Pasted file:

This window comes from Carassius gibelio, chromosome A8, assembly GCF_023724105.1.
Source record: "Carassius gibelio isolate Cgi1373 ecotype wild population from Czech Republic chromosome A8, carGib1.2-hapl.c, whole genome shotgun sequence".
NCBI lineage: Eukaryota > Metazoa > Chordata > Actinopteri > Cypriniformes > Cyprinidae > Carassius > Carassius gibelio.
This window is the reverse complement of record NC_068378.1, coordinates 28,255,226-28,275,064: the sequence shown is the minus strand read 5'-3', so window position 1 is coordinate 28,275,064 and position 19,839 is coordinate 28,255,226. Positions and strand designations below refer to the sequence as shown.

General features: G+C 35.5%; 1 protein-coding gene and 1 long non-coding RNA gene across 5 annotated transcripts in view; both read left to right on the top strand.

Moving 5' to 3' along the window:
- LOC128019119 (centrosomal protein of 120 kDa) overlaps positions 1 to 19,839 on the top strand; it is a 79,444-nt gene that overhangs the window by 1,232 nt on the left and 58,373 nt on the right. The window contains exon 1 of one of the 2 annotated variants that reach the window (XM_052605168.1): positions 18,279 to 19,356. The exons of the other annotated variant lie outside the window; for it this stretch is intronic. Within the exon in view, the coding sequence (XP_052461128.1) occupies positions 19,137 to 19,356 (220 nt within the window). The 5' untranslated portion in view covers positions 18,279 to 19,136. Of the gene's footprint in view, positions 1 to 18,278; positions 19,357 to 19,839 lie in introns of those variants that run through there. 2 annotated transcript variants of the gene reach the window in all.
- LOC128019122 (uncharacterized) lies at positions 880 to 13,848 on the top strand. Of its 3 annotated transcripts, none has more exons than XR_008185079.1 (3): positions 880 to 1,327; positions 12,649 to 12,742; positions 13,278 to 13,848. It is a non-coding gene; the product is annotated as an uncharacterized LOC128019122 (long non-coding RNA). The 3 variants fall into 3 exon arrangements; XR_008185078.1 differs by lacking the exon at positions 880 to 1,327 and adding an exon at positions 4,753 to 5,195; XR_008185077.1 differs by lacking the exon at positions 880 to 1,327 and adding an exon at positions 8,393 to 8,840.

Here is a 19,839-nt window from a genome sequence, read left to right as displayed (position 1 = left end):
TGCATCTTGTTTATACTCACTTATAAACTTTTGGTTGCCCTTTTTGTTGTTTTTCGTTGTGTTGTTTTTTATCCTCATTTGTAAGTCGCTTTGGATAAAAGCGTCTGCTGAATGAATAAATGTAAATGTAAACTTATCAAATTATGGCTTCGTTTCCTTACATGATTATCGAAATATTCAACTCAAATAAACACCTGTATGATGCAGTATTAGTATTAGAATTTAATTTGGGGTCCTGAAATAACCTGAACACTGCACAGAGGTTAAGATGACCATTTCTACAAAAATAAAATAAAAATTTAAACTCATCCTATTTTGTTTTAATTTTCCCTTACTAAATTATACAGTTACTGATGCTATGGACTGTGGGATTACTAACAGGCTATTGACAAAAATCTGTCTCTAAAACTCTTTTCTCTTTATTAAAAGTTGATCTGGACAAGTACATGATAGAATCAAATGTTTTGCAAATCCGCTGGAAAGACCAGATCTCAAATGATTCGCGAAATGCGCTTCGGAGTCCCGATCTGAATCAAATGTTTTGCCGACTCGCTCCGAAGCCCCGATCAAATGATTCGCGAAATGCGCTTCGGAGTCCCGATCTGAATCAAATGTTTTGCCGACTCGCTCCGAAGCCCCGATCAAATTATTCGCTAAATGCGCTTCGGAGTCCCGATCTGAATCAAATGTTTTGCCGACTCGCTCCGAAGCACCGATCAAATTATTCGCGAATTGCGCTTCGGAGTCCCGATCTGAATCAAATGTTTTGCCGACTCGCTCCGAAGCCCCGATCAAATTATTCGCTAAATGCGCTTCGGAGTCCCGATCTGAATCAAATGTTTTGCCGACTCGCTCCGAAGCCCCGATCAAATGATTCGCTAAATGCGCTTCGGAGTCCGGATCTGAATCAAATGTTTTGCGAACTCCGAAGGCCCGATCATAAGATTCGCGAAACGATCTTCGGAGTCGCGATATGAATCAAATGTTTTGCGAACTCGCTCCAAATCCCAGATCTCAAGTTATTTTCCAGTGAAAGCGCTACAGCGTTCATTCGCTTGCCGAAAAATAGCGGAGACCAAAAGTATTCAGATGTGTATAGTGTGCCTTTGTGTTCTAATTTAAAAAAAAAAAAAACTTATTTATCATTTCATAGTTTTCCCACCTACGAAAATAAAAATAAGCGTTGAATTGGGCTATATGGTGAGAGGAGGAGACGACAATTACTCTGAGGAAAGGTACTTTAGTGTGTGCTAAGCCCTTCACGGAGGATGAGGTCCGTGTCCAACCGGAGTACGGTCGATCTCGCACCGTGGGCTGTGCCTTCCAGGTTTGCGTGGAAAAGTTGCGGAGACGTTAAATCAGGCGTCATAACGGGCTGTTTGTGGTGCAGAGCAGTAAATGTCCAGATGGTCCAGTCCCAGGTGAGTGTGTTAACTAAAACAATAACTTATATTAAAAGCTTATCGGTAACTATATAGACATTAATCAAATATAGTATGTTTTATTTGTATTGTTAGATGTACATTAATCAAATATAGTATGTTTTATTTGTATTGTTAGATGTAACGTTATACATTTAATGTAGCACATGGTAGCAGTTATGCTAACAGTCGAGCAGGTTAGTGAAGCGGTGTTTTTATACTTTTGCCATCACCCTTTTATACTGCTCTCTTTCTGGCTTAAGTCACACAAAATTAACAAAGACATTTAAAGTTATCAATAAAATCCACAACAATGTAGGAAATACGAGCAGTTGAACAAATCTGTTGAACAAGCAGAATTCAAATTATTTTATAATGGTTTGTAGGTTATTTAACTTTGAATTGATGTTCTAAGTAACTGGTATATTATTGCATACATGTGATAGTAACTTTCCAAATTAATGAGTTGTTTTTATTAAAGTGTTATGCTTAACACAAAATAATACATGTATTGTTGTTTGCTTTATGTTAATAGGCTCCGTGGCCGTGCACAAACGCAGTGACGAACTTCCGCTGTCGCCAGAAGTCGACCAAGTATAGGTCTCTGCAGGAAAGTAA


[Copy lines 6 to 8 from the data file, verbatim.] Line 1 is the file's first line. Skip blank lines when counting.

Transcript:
Moving 5' to 3' along the window:
- LOC128019119 (centrosomal protein of 120 kDa) overlaps positions 1 to 19,839 on the top strand; it is a 79,444-nt gene that overhangs the window by 1,232 nt on the left and 58,373 nt on the right. The window contains exon 1 of one of the 2 annotated variants that reach the window (XM_052605168.1): positions 18,279 to 19,356. The exons of the other annotated variant lie outside the window; for it this stretch is intronic. Within the exon in view, the coding sequence (XP_052461128.1) occupies positions 19,137 to 19,356 (220 nt within the window). The 5' untranslated portion in view covers positions 18,279 to 19,136. Of the gene's footprint in view, positions 1 to 18,278; positions 19,357 to 19,839 lie in introns of those variants that run through there. 2 annotated transcript variants of the gene reach the window in all.
- LOC128019122 (uncharacterized) lies at positions 880 to 13,848 on the top strand. Of its 3 annotated transcripts, none has more exons than XR_008185079.1 (3): positions 880 to 1,327; positions 12,649 to 12,742; positions 13,278 to 13,848. It is a non-coding gene; the product is annotated as an uncharacterized LOC128019122 (long non-coding RNA). The 3 variants fall into 3 exon arrangements; XR_008185078.1 differs by lacking the exon at positions 880 to 1,327 and adding an exon at positions 4,753 to 5,195; XR_008185077.1 differs by lacking the exon at positions 880 to 1,327 and adding an exon at positions 8,393 to 8,840.